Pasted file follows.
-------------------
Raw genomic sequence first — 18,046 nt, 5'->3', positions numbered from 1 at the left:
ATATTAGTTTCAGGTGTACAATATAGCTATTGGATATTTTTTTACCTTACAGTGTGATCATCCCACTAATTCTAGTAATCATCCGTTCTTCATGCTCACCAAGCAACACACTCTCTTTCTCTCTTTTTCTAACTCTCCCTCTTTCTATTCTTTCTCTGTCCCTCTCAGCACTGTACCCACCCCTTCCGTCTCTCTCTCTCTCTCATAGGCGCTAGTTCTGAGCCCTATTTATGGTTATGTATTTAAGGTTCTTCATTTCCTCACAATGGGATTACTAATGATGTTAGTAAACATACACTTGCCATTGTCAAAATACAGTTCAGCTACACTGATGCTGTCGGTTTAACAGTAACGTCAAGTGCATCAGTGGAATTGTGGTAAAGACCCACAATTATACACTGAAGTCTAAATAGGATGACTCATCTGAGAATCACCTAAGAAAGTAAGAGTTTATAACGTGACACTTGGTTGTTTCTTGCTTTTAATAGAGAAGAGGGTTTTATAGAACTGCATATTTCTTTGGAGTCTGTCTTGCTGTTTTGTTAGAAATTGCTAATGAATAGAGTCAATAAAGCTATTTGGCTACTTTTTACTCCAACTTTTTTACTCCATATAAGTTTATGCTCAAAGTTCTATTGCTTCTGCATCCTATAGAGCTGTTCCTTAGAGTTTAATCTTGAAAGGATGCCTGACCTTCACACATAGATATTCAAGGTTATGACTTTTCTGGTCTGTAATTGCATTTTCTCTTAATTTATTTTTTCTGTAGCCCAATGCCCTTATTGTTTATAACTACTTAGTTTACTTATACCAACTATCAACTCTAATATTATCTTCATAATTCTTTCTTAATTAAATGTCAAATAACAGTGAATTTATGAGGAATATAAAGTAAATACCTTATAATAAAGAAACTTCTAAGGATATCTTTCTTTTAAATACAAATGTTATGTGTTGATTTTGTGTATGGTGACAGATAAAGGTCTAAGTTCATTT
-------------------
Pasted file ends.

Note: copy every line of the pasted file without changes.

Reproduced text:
Raw genomic sequence first — 18,046 nt, 5'->3', positions numbered from 1 at the left:
ATATTAGTTTCAGGTGTACAATATAGCTATTGGATATTTTTTTACCTTACAGTGTGATCATCCCACTAATTCTAGTAATCATCCGTTCTTCATGCTCACCAAGCAACACACTCTCTTTCTCTCTTTTTCTAACTCTCCCTCTTTCTATTCTTTCTCTGTCCCTCTCAGCACTGTACCCACCCCTTCCGTCTCTCTCTCTCTCTCATAGGCGCTAGTTCTGAGCCCTATTTATGGTTATGTATTTAAGGTTCTTCATTTCCTCACAATGGGATTACTAATGATGTTAGTAAACATACACTTGCCATTGTCAAAATACAGTTCAGCTACACTGATGCTGTCGGTTTAACAGTAACGTCAAGTGCATCAGTGGAATTGTGGTAAAGACCCACAATTATACACTGAAGTCTAAATAGGATGACTCATCTGAGAATCACCTAAGAAAGTAAGAGTTTATAACGTGACACTTGGTTGTTTCTTGCTTTTAATAGAGAAGAGGGTTTTATAGAACTGCATATTTCTTTGGAGTCTGTCTTGCTGTTTTGTTAGAAATTGCTAATGAATAGAGTCAATAAAGCTATTTGGCTACTTTTTACTCCAACTTTTTTACTCCATATAAGTTTATGCTCAAAGTTCTATTGCTTCTGCATCCTATAGAGCTGTTCCTTAGAGTTTAATCTTGAAAGGATGCCTGACCTTCACACATAGATATTCAAGGTTATGACTTTTCTGGTCTGTAATTGCATTTTCTCTTAATTTATTTTTTCTGTAGCCCAATGCCCTTATTGTTTATAACTACTTAGTTTACTTATACCAACTATCAACTCTAATATTATCTTCATAATTCTTTCTTAATTAAATGTCAAATAACAGTGAATTTATGAGGAATATAAAGTAAATACCTTATAATAAAGAAACTTCTAAGGATATCTTTCTTTTAAATACAAATGTTATGTGTTGATTTTGTGTATGGTGACAGATAAAGGTCTAAGTTCATTT